((Letter written by Hugh Blackwell Layard Dowbiggin to his son Richard from Camp Stanley.))
Room 11. Block 15, Internment Camp Stanley, Hong Kong
Monday afternoon 3rd September 1945
My dearest son,
The most recent news from you was your 25 word letter written from very near Calcutta on 2nd March 1944!! Which I duly received here on 5th Feb. 1945. Since when your older letters of 11/10/42 (arrived 9/5/45) and 15/8/43 (arrived here 13/6/45) have turned up. Shortly before I got yours of 2/3/44 I had heard from Joan that you were then (ie later in 43) an Acting Colonel, so when I got yours of 2/3/44 I presumed that you were then in Command of a Battalion about to go into the big 'Push' into Burma, probably that army that went through Manipur (Imphal) & on to Mandalay etc. Very naturally have been very anxious and still am, to get news of you and how you have fared in this very successful campaign, and have prayed God daily that you have kept safe and well. Just aching, longing, to hear news of you. I hope that at the very least you have been awarded a DSO and further decorations, which I am sure you have rightly deserved.
In March 1945 I heard from Mother, (30/8/44) that she was safe in England etc. all cards have since been older ones of 1942 and early 1943. So you see that I am not very up to date with news from England etc. From Anne also I have had no recent news. Letters from Canada and USA have been scarce for all of us. I do not appear to have had any letter from her for 6 months and nothing dated later than 3/2/44.
Now at last I can write a long letter to you. You see, we have for some years now, only been able to write one card a month of 25 words, and I have felt that this must be addressed to someone c/o Milden, so that all news could be disseminated thence-- your possible movements were too uncertain to address this scanty card to you. Now we are again under the Union Jack -- or actually at present under the White Ensign. I may be able to write more often.
It is still almost too much for our hearts and minds to fully grasp this fact, and we are still rather numbed by the suddenness of the collapse of Japan and the change in our circumstances. We knew on 17th August that the war was really over out here and from that moment our food supplies from Japs improved, and we began to get Buffalo meat regularly. For 17 months we had no meat rations, then 6 weeks ago we started getting a few ounces per head once a week. Owing to this fact that the Navy was very nervous as to our fate here, (certain groups of internees and Prisoners of War having been massacred around Borneo and elsewhere) they rushed a few ships here without adequate supplies of food stuffs etc. (Transport @ slower ships are expected to arrive any day now)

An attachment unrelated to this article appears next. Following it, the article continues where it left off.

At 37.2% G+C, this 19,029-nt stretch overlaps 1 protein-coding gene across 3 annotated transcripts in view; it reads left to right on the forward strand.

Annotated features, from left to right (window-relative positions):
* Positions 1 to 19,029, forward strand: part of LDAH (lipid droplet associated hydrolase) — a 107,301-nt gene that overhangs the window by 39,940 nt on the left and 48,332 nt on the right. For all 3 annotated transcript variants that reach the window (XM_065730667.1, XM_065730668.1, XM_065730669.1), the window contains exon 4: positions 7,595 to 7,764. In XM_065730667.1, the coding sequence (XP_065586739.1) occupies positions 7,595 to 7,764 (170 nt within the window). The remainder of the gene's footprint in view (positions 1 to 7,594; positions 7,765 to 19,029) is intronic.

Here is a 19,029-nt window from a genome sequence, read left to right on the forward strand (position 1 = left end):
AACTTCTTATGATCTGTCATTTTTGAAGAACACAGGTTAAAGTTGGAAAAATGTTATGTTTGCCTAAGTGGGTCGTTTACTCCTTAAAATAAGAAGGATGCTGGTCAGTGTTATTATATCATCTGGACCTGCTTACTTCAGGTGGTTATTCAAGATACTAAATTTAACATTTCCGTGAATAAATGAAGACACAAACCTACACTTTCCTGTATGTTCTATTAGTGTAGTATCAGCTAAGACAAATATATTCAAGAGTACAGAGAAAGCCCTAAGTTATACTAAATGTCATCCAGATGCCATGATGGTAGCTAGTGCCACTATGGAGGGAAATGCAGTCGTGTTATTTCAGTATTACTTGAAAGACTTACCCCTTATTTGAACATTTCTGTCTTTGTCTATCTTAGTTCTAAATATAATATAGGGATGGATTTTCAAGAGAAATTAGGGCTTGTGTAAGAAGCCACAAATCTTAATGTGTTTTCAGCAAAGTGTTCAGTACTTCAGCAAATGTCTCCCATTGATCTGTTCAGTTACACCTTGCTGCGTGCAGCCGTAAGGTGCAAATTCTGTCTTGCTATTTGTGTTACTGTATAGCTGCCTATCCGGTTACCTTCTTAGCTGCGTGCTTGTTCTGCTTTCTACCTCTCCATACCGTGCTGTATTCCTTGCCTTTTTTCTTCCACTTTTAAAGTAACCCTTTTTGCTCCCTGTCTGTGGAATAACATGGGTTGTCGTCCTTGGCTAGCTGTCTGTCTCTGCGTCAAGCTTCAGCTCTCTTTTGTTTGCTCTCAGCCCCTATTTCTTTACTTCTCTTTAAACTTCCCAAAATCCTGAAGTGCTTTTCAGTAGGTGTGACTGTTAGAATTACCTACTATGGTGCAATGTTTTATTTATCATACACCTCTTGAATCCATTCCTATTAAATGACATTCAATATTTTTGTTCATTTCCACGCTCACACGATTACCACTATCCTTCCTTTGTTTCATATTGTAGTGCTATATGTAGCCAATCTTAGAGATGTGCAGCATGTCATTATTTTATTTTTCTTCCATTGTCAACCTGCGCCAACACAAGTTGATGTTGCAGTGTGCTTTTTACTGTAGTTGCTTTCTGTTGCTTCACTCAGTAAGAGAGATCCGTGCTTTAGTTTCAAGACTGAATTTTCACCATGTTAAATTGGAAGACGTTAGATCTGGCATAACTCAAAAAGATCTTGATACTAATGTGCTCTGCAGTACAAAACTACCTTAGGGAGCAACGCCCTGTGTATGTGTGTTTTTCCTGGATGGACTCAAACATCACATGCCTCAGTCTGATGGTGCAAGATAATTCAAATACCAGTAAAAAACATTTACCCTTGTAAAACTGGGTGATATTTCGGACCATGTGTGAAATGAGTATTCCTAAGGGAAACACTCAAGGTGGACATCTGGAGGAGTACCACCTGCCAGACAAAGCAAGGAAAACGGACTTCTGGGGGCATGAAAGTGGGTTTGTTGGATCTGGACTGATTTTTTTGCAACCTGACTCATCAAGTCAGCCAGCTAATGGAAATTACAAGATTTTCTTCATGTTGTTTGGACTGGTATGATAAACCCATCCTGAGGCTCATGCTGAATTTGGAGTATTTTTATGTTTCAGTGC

The situation in H-Kong is very confused for there were some days of interregnum before the Navy turned up, and even then they had inadequate forces to land for Police work, etc. and there has been a good deal of looting by Chinese hooligans, and also by Jap troops, going on in Town and elsewhere.
RN Hospital ship Oxfordshire (Bibby Line) turned up with the advance guard and is taking away serious hospital cases and other sick folk including my partner Dick Hancock. I wrote a letter to Anne by one of the patients, asking him to post it by air at first opportunity.
On Sunday, (as I was coming out for Church service -- Choral Holy Communion) at 9am I heard that I could write an airmail to England and it had to be posted by 10:15am! So I had to rush to my room and dash off a pencil letter on Chinese toilet paper!) to your Uncle Herbert for them at Milden to spread my news.
Certain of what they consider to be essential Services, men have gone into Hong Kong. All plans are still in the air as regards Internees and myself. The Empress of Australia is one of the ships due any day now. Dr. Montgomery says that as I am over 61, it is most likely that I will be evacuated by her or another ship at an early date.